Author Tiffany Reisz subscribes to "the erotica writer's creed: It's not erotica until someone gets hurt." While I disagree with her blanket generalization, she definitely put her principles into action in The Siren, the first book of her Original Sinners series. The book was recommended by six of the fifty sources I consulted as a Fifty Shades of Grey readalike, and in this case I ended up disagreeing. Mild spoilers follow.
Nora still makes a significant amount of money from her A-list customers, a fact she continues to hide from Zach even as they grow more intimate. She wants to establish herself as a legitimate author so she can get out of the game, but there are still many things tying her to that community. Foremost among them is her complicated past with Søren, which she is mining for the new book. Along for the ride and attracted despite himself, Zach gets an education in the darker aspects of sexuality. While Zach struggles with his attraction to Nora and his lingering feelings for his wife, Nora tries to balance her feelings for Wes, Zach, and Søren, as well as finish her book by the deadline.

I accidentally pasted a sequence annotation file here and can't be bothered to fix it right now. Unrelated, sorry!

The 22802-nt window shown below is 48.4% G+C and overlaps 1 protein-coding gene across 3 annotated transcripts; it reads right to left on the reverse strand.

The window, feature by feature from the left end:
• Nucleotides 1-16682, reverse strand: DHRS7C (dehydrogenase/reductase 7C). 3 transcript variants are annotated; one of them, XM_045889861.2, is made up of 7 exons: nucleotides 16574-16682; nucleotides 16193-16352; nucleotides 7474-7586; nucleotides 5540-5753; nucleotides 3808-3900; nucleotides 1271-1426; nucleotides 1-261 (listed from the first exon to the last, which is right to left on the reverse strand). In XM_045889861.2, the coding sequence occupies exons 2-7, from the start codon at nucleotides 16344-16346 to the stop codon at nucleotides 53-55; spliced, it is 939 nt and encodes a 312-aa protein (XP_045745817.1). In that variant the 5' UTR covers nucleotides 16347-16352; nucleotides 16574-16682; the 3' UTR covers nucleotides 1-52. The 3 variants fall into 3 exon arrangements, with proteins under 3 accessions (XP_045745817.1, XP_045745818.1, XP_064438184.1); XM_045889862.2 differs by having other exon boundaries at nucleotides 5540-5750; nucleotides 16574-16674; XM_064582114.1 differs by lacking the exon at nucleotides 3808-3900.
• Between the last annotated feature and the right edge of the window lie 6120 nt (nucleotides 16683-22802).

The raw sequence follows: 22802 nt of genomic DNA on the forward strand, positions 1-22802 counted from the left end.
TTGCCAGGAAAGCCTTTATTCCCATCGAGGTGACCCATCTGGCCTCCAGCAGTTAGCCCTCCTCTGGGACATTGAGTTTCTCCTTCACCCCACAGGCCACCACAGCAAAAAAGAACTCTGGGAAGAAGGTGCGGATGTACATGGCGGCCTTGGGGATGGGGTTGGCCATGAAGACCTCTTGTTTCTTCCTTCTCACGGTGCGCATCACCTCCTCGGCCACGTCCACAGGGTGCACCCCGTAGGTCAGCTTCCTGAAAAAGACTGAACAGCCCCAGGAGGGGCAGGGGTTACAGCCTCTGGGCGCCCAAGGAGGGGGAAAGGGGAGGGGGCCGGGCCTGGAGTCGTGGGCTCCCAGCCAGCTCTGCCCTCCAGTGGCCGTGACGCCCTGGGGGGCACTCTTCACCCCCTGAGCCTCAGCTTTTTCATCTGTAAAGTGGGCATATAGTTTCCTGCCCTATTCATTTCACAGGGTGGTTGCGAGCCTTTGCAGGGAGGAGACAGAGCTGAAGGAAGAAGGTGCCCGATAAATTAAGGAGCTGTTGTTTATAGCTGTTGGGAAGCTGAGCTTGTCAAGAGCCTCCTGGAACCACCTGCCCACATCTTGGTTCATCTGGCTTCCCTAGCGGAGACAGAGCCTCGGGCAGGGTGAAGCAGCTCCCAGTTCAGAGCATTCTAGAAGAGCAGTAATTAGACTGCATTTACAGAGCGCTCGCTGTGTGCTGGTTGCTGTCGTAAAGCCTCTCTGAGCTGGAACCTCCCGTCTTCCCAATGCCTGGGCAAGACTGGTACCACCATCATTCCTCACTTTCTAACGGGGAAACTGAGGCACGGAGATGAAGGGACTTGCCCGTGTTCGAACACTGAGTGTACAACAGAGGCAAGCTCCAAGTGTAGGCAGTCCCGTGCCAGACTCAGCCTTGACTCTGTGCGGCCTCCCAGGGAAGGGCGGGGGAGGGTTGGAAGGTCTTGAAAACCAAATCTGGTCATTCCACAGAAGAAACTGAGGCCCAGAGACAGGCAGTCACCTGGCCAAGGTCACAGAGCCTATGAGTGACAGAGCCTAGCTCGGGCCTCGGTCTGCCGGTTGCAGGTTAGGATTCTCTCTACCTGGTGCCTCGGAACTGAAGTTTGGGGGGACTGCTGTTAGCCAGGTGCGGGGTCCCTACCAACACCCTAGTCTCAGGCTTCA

One of the reasons that The Siren is not a good readalike for Fifty Shades of Grey is because of the proliferation of love interests--Nora and Zach do spend some time paired together, but their relationship does not end in the happily ever after that I believe a 50 Shades fan would expect. A repeated theme in the book is that of lovers who are meant for each other but incompatible in some fundamental way and can't truly be together. The series continues through quite a few books, venturing off in different directions and focusing on previously minor characters in a way that does not suggest straightforward romance along the lines of what a typical 50 Shades fan would want. The narration is also not first-person, and shifts between Zach's perspective and Nora's.
Nora is a far cry from the virginal and innocent Anastasia Steele. In addition, the dominant male character in The Siren--Søren--is mostly a sinister offstage presence, and it is Nora that takes center stage. With all of Nora's manic, seductive, tormented, clever aspects (she is very clearly the titular "siren"), Reisz offers a more deeply realized female character than is often found in typical erotic romances. However, the characterization is such that it's hard not to wonder if Nora represents a rather extreme version of the author herself.
I don't think I'll be reading any farther, but I might recommend The Siren to a patron who is looking for erotic romance of a different flavor, especially one featuring a more experienced female lead. With a warning about the seduction of minors and the relatively heavy BDSM elements that Reisz explores.